5.1 Business Processes
The design organization should have well defined and documented business processes and work-flow, and should be able to show evidence of its consistent implementation. These processes should cover the design work itself, but also client relations, finance, purchasing, human resources and all other relevant business aspects. The processes and their documentation should be ‘live’, continuously evolving with the evolution of the organization, the technology and the market. These processes should be defined such that they ensure quality for the client and ensure the stability and accountability of the company.
The organization should show evidence of application and ideally documentation of consistent business processes
5.2. Organizational aspects
The design organization should have well defined functions and responsibilities of staff; coherent staff titles and roles (e.g. project manager, project reviewer, business development officer, design director…).
Typical indicators are documentation such as an org chart and job descriptions, defining roles and responsibilities in the company / project process.
5.3. Risk management
Design projects often evolve in a high-risk environment: The impact, for example of a branding program, can represent high stakes in the future of a client corporation. The investment going into a new product development will typically dwarf the resources going into the initial design project. On the consultancies side, sometimes the open ended and not entirely quantifiable character of design projects makes it very difficult to plan reliably for resources. Overall, design projects address typically critical elements at the core of a corporation and therefore liabilities are high.
The design organization should show evidence of risk management, in which it evaluates and mitigates project risk for its clients and for itself, as well as its own internal risks (financial, liabilities, health and safety).
Evidenced by documents of risk management activities and processes both project focused and internal to the design organization as a company as well as standard contract clauses.
Mutual responsibilities between clients or suppliers and the design organization should be well defined in a legal context with relevant documents such as contracts, quotations, purchase-orders, or others. This applies also to staff, freelancers, interns, temp-staff, suppliers and partner organizations.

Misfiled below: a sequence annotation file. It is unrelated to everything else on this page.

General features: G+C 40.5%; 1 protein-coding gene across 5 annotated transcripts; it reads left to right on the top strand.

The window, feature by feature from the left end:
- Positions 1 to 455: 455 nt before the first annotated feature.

Evidence will be legal documents and communications with partners.
5.5 Intellectual Property (IP) issues
IP ownership resulting from projects should be clearly addressed in contracts and proposals. The contracts should specify in detail how the IP created will be handled; e.g. when and under what conditions is IP transferred? What is part of the IP transferred and what not? To whom belongs the IP created in the project but not adopted by the client? Does the organization retain the rights to images, sketches, photographs created within a project? Can it use such elements for its own promotion (portfolio, brochures, website..). If there are applications of the concepts other than the ones commissioned by the clients, such as different digital support formats, to whom will the IP of such other adaptations belong?
Indicators will be contracts with clients, Standard terms and relevant legal communication with clients.
5.6. Financial standing
The design organization should be in a position to ensure its stability in respect to its client engagements. Financial stability can be assumed if the company is generally profitable, has a robust cash flow, capital and reserves and/or credit line. The financial standing should be seen in relation to project values and material costs, as well as duration of projects. The diversity of its clients is a contributing factor for the financial stability of the company.
Indicators are past accounts of the company. Fully audited accounts are recommended. For new companies or an important reorganisation, a business plan can serve as indicator in addition or as substitute.